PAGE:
Plastic articles of the invention, as compared to the thrombogenic nonheparinized polymers, are substantially nonthrombogenic; recalcified human blood in contact with the heparinized surfaces remaining unclotted for up to 20 hours or more, as against only a few minutes for the nonheparinized plastics.

The invention will be most readily understood from a consideration of the following specific examples, which, however, are to be considered as illustrative and not restrictive of the invention, the scope of which is more particularly pointed out in the appended claims.

EXAMPLES EXAMPLE 1 A chloromethylation solution was prepared by dissolving 5 grams of aluminum chloride (AlCl,) and 5 grams of chloromethyl ether (ClCl-LOCl-h) in ml. of nitrobenzene (C IQNO), and samples of polystyrene were immersed in such solution at 25 C. for 15 seconds. The resulting wet chloromethylated polystyrene samples were placed immediately in a 5 percent solution of dimethyl aniline (C,,l-l N(Cl-l in methyl alcohol (Cl'l Ol-l) at 25 C. for 24 hours. After washing free of unreacted reagent by methanol, dilute aqueous hydrochloric acid, and distilled water rinses, in that sequence, the polystyrene samples having quaternary ammonium groups bonded thereto were immersed in dilute alcoholic sodium heparinate (1 percent by weight of sodium heparinate in 3/1 methanol/water at 25C. for 1 hour.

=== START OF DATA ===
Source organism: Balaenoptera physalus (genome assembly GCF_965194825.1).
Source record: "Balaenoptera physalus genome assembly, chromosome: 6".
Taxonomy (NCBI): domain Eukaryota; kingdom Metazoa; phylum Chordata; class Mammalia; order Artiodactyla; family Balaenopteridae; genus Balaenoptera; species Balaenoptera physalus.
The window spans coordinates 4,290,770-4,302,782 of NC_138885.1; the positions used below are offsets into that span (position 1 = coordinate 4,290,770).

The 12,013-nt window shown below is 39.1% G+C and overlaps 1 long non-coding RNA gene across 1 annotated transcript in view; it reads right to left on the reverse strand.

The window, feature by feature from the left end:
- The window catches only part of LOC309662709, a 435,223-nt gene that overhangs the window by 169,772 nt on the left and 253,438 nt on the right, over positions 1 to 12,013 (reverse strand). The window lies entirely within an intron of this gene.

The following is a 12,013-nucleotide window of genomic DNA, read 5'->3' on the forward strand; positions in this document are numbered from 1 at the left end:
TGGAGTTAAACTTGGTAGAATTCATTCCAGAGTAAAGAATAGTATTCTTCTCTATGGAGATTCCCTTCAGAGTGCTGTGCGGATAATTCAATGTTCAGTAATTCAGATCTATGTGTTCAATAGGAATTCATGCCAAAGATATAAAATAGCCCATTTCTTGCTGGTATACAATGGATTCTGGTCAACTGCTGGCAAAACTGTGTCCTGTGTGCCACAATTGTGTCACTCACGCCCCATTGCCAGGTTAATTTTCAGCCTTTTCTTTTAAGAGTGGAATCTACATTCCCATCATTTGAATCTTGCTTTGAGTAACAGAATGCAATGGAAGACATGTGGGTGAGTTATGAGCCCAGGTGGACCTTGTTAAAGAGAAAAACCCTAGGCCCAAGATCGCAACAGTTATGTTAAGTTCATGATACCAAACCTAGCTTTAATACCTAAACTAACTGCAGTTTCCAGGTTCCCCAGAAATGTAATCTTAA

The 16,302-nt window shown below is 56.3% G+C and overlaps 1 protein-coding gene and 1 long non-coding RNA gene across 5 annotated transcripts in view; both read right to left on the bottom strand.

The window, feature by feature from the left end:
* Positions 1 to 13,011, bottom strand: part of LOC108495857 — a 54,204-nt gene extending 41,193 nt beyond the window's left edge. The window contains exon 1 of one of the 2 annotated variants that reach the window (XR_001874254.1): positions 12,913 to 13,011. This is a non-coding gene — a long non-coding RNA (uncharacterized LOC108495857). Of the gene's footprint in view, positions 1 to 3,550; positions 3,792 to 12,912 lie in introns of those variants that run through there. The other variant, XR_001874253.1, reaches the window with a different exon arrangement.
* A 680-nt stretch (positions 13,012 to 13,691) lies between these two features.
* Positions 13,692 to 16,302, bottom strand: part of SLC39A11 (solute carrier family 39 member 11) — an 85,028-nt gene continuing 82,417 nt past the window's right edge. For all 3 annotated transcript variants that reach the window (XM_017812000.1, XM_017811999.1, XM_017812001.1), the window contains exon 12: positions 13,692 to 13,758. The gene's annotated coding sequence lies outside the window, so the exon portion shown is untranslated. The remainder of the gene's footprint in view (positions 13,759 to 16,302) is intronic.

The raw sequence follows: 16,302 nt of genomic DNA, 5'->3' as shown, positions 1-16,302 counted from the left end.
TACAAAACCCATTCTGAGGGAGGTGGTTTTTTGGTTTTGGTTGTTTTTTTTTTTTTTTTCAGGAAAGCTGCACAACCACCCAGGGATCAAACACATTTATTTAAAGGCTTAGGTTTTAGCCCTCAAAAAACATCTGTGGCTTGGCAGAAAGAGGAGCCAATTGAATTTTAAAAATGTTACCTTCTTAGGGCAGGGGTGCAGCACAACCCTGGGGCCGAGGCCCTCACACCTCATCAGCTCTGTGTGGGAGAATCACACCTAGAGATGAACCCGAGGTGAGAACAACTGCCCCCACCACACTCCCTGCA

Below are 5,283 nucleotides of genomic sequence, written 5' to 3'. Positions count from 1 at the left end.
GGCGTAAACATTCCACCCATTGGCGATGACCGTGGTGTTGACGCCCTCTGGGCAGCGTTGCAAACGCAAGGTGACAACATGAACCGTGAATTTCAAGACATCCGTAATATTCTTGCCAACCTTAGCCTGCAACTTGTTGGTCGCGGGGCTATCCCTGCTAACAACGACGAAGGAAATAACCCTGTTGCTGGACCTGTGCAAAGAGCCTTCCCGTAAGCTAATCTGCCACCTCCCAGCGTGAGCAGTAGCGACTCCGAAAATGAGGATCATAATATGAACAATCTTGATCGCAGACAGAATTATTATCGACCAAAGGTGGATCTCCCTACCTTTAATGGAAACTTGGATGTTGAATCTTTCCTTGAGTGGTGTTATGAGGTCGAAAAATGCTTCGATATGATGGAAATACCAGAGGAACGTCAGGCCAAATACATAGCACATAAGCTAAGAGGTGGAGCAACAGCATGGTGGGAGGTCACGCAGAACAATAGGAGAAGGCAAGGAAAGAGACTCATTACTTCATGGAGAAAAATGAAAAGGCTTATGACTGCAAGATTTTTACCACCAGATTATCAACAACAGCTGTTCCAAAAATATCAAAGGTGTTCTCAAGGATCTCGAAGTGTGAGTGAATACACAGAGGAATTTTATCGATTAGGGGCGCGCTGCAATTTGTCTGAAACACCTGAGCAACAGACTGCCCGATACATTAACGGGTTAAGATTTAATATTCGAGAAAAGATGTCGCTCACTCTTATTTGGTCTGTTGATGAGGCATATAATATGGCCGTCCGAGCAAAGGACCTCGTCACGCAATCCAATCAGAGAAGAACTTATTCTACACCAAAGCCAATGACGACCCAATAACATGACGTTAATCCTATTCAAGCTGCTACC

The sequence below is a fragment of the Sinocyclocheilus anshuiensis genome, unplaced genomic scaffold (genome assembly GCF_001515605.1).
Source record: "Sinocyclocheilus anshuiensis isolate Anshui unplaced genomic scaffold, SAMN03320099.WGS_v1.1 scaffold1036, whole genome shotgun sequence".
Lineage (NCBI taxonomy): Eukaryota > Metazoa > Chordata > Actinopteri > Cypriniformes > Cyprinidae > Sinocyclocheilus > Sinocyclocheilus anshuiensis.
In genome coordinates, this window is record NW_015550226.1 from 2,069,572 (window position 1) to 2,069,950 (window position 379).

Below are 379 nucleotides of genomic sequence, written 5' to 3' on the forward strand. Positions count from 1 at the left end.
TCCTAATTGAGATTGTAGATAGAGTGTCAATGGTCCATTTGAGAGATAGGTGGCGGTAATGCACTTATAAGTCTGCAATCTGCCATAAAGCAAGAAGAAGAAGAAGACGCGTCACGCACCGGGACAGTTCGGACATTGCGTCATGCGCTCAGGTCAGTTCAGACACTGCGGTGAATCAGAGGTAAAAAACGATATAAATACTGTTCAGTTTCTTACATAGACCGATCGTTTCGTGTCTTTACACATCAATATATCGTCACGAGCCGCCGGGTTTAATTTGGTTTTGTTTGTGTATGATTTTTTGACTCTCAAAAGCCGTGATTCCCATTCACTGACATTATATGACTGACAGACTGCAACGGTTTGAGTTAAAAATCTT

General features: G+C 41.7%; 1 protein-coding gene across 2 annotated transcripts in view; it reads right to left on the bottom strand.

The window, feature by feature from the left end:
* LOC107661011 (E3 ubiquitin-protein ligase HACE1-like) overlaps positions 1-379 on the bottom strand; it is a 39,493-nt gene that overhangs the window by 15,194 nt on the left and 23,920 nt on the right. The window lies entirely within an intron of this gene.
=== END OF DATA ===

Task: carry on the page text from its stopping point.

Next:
The samples were repeatedly washed with distilled water until free of unreacted heparin. These samples were found to have been rendered substantially nonthrombogenic; recalcified human blood in contact therewith remained unclotted for over twenty hours, whereas the untreated polystyrene clotted it in 9 to l 1 minutes.

The times, temperatures and concentrations of reactants employed in this example are noncritical and may be varied substantially, and in lieu of the dimethyl aniline other tertiary amines, especially pyridine, may be employed.

EXAMPLE 2 The procedure of example I was repeated, using samples of polycarbonate [C,,ll,-O-COO], in lieu of the polystyrene samples. The chloromethylation was effected by immersion at 40 C. for 4 hours. The polymers after amination, quaternization, and heparinization of the surface groups also were substantially nonthrombogenic.